conditions given in the scheme affords the 1 : 1 cycloadduct 5 ,
which is obtained as a colorless solid in 36 % yield.14' The double
dienophile p-benzoquinone (7) furnishes the bis(enediyne) system 8 (32%) in the form of yellow needles.141Since 7 was used
in excess, the formation of this bis(didehydr0) derivative of the
primary adduct is not surprising. We attribute the comparatively
low yields for the unoptimized addition to the susceptibility of the
2,3-functionalized butadienes towards polymerization, which
was not taken into account during workup. The cycloadducts
are nevertheless conveniently accessible in gram quantities.
We shall report shortly on the use of this synthesis in the
preparation of enediynes with additional functionalization in
the side chain R, as well as on further reactions of 5 and 8
(aromatization, annelation) .
E.xperimenta1 Procedure
Synthesis of 3b: A solution of methylmagnesium bromide (3 M. 16.7 mL. 50 mmol)
in ether was added dropwise a t 0 ' C to a solutlon of trimethylsilylacetyleiie (4.Yl g.
50 mmol) in anhydrous T H F (50 mL). The white suspension was allowed to warm
to room temperature over 30 min and was then heated at reflux for 1 h. After the
reactioii mixture was cooled to - 78 'C. I (2.66 g. 22 mmolf and [NiCI,(dppp)]
(0 92 g, 1.7 mmol) were added. The red-brobn reaction mixture was allowed to
warm to room temperature over 2 h a n d then stirred for an additional 4 h. Saturated
ammonium chloride solution (50mL) was added to quench the rcaction. and the
organic phase was separated, washed with water. and then dried over magnesium
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sulfate After the solvent was removed in vacuo. the residue was purified by column
material."] Both micelles in water and inverted micelles were
chromatography (silica gel. pentane) to give 3 b (3.35 g. 62%) as a yellow solid. m.p.
recently reported to form cylindrical micelles; as the surfactant
56 C . - ' H N M R ( 4 0 0 M H ~ .CDC'I,. 25 C, TMS): 3 = 0.21 Is, IXH). 5.71 (d.
concentration
J = ~ . ~ H L . ~ H ) . ~ ~ ~ ( ~ . J = ~ . ~ H ~ , ~ H ) . - ~ ' C ' NC.M R ( I
~ ~ M H ~ . C DisC increased,
I , . ~ ~ they start to entangle and form a
dynamic network similar to semidilute polymer solutions.[2-31
TMS): 6 = - 0.11 (s). 97.XX (s). 101.25 (s). 125 44 (t). 128.55 (\).-IR (KBr):
? = 1960. 2900. 2161. 1698. 1517. 1470. 250cin-'. UV:VIS (acetonitrile):
Structures composed of packed. compartmentalized domains
;.,,,3x(~.) = 212 (7x01)). 210 (9700). 144 (10000). 280 (5900). 292 (5100). 326 iiiii
can
also display a gel-like appearance. Microemulsion gels (so( 7 5 0 ) . ~M S ( 7 0 e V ) ~ ~ l i ' ~ ( " ~ " ) = 2 4 6 ( 2 2 ) [ ~ (40).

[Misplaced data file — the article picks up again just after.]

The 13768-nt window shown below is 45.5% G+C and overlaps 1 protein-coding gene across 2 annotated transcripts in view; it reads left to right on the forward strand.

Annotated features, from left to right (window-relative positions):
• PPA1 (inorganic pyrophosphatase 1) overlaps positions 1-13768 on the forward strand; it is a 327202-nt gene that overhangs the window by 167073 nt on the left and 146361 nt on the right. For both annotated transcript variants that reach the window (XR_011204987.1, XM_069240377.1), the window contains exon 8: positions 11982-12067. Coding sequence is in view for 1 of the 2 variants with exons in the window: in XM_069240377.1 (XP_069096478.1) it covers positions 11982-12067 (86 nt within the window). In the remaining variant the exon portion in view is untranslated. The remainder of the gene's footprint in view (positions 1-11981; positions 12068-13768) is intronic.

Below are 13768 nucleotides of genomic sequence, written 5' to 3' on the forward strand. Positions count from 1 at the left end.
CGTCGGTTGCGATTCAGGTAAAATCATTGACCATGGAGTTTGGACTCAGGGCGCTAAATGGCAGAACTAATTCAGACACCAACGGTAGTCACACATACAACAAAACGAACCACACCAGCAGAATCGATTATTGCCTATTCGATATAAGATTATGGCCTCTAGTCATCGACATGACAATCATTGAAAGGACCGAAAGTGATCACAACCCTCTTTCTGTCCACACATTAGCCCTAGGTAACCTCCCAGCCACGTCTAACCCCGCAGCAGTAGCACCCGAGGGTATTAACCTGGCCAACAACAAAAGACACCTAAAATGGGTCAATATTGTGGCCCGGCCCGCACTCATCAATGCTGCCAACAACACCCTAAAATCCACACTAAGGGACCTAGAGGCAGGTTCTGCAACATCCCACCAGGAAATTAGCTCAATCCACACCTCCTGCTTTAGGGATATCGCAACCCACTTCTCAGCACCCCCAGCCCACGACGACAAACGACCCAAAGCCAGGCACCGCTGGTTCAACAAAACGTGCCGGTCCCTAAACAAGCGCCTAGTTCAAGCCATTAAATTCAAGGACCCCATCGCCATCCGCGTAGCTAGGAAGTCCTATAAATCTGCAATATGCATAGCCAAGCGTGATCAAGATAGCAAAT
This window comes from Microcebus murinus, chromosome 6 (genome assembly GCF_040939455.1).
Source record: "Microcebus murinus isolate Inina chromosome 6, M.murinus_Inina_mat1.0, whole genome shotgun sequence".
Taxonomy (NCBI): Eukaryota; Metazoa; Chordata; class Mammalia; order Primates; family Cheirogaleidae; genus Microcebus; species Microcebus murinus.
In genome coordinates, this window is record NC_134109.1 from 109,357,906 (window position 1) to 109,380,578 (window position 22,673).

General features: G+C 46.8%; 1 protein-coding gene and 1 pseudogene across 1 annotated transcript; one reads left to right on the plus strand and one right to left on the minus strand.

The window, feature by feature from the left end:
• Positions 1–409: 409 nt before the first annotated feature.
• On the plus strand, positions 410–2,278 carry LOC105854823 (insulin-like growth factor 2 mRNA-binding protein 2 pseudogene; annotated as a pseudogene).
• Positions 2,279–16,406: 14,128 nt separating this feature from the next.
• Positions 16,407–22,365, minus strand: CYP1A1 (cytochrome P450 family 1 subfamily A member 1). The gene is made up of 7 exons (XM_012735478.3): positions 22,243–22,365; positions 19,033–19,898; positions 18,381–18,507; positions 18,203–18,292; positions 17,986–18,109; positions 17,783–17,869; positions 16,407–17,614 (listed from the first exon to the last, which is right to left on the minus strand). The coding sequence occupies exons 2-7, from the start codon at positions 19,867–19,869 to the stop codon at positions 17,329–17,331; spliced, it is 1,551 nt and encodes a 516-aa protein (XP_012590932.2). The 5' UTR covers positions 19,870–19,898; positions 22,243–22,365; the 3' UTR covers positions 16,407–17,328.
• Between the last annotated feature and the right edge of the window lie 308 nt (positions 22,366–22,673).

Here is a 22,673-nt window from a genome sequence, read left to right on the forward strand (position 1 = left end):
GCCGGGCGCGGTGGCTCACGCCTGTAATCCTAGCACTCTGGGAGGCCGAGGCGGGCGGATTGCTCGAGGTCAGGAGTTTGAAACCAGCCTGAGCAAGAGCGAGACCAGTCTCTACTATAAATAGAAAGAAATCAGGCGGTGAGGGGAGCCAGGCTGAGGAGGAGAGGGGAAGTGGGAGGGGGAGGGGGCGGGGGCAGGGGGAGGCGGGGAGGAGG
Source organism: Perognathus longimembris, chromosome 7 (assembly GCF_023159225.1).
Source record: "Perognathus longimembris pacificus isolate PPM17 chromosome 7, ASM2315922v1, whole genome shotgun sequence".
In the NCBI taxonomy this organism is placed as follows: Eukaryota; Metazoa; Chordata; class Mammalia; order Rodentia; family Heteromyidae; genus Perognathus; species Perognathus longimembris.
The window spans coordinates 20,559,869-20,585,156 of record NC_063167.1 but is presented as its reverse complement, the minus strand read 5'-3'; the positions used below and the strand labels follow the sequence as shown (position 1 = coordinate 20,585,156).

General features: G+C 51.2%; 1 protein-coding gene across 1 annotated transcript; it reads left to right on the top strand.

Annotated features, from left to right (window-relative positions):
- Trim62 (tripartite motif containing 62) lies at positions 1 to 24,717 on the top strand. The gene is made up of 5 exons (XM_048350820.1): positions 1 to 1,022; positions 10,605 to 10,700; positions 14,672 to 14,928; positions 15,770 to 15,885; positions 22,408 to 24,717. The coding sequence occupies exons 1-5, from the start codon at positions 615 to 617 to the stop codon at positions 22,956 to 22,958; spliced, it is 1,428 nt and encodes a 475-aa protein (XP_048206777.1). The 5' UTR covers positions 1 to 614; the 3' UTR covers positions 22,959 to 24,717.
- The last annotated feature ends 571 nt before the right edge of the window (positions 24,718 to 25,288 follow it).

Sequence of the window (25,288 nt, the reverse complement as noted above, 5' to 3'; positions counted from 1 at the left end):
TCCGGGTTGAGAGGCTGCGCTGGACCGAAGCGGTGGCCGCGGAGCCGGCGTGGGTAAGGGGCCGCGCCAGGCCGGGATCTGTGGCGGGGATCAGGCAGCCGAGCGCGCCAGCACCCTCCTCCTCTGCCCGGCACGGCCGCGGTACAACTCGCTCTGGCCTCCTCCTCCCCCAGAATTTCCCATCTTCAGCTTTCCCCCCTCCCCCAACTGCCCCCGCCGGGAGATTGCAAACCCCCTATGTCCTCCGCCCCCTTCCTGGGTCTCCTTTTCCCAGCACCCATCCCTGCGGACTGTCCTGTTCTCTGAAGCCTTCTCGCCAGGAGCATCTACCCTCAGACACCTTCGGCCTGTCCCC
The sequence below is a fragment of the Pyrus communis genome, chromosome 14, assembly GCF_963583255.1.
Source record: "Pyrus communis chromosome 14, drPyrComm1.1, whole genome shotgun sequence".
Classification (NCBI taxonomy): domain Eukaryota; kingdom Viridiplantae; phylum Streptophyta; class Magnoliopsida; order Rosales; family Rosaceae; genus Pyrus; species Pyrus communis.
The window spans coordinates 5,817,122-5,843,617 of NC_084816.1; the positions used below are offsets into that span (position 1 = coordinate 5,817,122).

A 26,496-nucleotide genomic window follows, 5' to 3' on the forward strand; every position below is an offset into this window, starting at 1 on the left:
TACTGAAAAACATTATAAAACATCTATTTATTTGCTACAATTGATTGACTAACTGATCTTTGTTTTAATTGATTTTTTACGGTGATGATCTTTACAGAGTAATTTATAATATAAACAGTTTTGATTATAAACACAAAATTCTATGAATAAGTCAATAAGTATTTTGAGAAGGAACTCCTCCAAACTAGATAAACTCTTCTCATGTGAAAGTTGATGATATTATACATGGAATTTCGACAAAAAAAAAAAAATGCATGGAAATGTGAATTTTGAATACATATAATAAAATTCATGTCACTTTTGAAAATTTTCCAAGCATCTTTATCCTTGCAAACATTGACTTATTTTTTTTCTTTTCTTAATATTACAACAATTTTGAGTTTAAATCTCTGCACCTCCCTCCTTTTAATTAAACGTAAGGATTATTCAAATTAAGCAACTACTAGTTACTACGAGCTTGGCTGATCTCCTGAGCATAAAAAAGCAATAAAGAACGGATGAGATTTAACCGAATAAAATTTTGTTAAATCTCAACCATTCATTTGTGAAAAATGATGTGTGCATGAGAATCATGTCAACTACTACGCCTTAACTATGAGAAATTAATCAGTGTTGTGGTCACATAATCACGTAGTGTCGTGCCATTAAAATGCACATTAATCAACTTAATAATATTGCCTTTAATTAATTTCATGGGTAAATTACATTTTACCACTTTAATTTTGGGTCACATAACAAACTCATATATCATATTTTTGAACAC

~ ~ t ] lOX(1X).
.?31
73(100).
called ringing gels), which require large amounts of surfactant.
were shown to consist of closely packed globular aggregates filled
with hydrocarbon, while water forms the continuous
Such systems can form cubic phases.'51 When large volumes of a
[ l ] Recent reviews on the synthesis of enediyne antibiotics: a ) K. C. Nlcolaou.
dispersed
phase and small amounts of surfactant are used, other
W.-M. Dai. ~ P I ~ L V I .C. h m . 1991. 103. 1453. A i i g w . C/KW?.hir. Ed Eil,?/ 1991.
viscoelastic gels referred to as high internal phase ratio emul311. 13x7. b) H. Waldrnann. A'urhr. Chrnl Edi. Luh. 1991. .IY. 21 I : c) K. C.
Nicolaou, A. L. Smith. A u . C/ion. Rc.s. 1992. 25. 497: d ) K . C . Nicolaou,
sions (HIPRE) can be obtained. These were shown to consist of
Aii,qcii. Clirni 1993. 105. 1462; ,4/1pni%.
('hcn?. Itit. Ed. Dig/. 1993. 32. 1377.
polyhedral hydrocarbon cells (polyaphron) delimited by a layer
[ 2 ] Generation of the double bond through a ) 1,2-elimination: H. Audrain. 7:
of hydrated surfxtant.[6. Gels of this type. which contain up
Skrydstrup. G. Uliobarri. D. S. Grierson. Sj,n/etr 1993. 20. and references
to 99% v/v of a hydrocarbon, were obtained.I4]Their preparatherein; h) McMuri-y coupling: H. Hopf. C. Horn, W. R. Roth. C l k m Ller . in
press: Core) Winter fragmentation: M. F. Semmelhack. J. Gnllagher. Terrahction usually requires the use of two surfactants -one oil-soluble
~/rc)nLrit. 1993. 34, 4121 ; d) Rainherg Bdcklund r c ~ c t i o n :K . C.Nicolaou. G
and the other water-soluble. As Far as water-in-oil emulsions are
Zuccarello. C . Riemer. V. A . Esteve7. W M . Dai. .I A m Clwn. So( 1992. 114.
concerned. concentrated aqueous gels have been reported that
7360.
contain roughly 50-98 % v;v of water as the internal phase and
Review. R. Gleiter. D. KratL. . 4 n g ~ 1 1C'hcni
..
1993. I R i . 8x4. An'yiw. Choir. Inr.
Ed. Engl. 1993. 32. 842: cf: a) S. L . Schreiher. L. L. Kiessliiig. J ,4m. Clieiii. So<
a hydrocarbon or a fluorocarbon as the continuous
1988. 110.631; b) K. N. Bharuchii. R. M.Marsh. R. E. Minto. R G. Bergman.
We wondered whether gels with a high internal fluorocarbon
ihid 1992. 114. 3120; c) P. Maenus, P. Carter, .I. Elliot, R. Lewis. J. Harling, T.
content
could be obtained with low amounts of a single fluorinatPitterna. W. E. Bauta. S. Fortt, ihd. 1992.114.2544. d) D. Schinrer. J. Kabhara.